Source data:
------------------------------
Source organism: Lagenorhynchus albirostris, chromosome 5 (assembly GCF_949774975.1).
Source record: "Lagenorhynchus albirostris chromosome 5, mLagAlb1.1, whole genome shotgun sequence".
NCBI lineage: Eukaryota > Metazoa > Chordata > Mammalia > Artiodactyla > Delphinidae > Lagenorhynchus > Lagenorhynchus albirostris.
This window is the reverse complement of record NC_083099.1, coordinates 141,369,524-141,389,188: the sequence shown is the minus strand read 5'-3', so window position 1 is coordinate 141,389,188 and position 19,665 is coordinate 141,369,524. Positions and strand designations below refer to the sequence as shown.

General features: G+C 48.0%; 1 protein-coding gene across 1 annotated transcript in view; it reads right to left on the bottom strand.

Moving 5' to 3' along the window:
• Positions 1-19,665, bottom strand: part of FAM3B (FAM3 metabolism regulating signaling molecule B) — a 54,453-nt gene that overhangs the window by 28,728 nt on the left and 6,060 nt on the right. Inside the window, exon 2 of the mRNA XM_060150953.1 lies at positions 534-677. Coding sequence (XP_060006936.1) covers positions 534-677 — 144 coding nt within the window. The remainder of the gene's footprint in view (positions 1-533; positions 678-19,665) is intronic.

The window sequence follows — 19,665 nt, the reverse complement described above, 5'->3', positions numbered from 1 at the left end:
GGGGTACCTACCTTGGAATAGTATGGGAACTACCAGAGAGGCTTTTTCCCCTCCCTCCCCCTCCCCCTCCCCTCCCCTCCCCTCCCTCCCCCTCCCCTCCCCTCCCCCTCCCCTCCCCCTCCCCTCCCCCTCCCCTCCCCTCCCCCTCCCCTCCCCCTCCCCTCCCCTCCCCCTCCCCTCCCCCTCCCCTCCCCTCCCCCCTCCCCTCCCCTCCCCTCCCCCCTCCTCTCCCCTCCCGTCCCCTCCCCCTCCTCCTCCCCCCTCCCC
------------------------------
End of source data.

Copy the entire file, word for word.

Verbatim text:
Source organism: Lagenorhynchus albirostris, chromosome 5 (assembly GCF_949774975.1).
Source record: "Lagenorhynchus albirostris chromosome 5, mLagAlb1.1, whole genome shotgun sequence".
NCBI lineage: Eukaryota > Metazoa > Chordata > Mammalia > Artiodactyla > Delphinidae > Lagenorhynchus > Lagenorhynchus albirostris.
This window is the reverse complement of record NC_083099.1, coordinates 141,369,524-141,389,188: the sequence shown is the minus strand read 5'-3', so window position 1 is coordinate 141,389,188 and position 19,665 is coordinate 141,369,524. Positions and strand designations below refer to the sequence as shown.

General features: G+C 48.0%; 1 protein-coding gene across 1 annotated transcript in view; it reads right to left on the bottom strand.

Moving 5' to 3' along the window:
• Positions 1-19,665, bottom strand: part of FAM3B (FAM3 metabolism regulating signaling molecule B) — a 54,453-nt gene that overhangs the window by 28,728 nt on the left and 6,060 nt on the right. Inside the window, exon 2 of the mRNA XM_060150953.1 lies at positions 534-677. Coding sequence (XP_060006936.1) covers positions 534-677 — 144 coding nt within the window. The remainder of the gene's footprint in view (positions 1-533; positions 678-19,665) is intronic.

The window sequence follows — 19,665 nt, the reverse complement described above, 5'->3', positions numbered from 1 at the left end:
GGGGTACCTACCTTGGAATAGTATGGGAACTACCAGAGAGGCTTTTTCCCCTCCCTCCCCCTCCCCCTCCCCTCCCCTCCCCTCCCTCCCCCTCCCCTCCCCTCCCCCTCCCCTCCCCCTCCCCTCCCCCTCCCCTCCCCTCCCCCTCCCCTCCCCCTCCCCTCCCCTCCCCCTCCCCTCCCCCTCCCCTCCCCTCCCCCCTCCCCTCCCCTCCCCTCCCCCCTCCTCTCCCCTCCCGTCCCCTCCCCCTCCTCCTCCCCCCTCCCC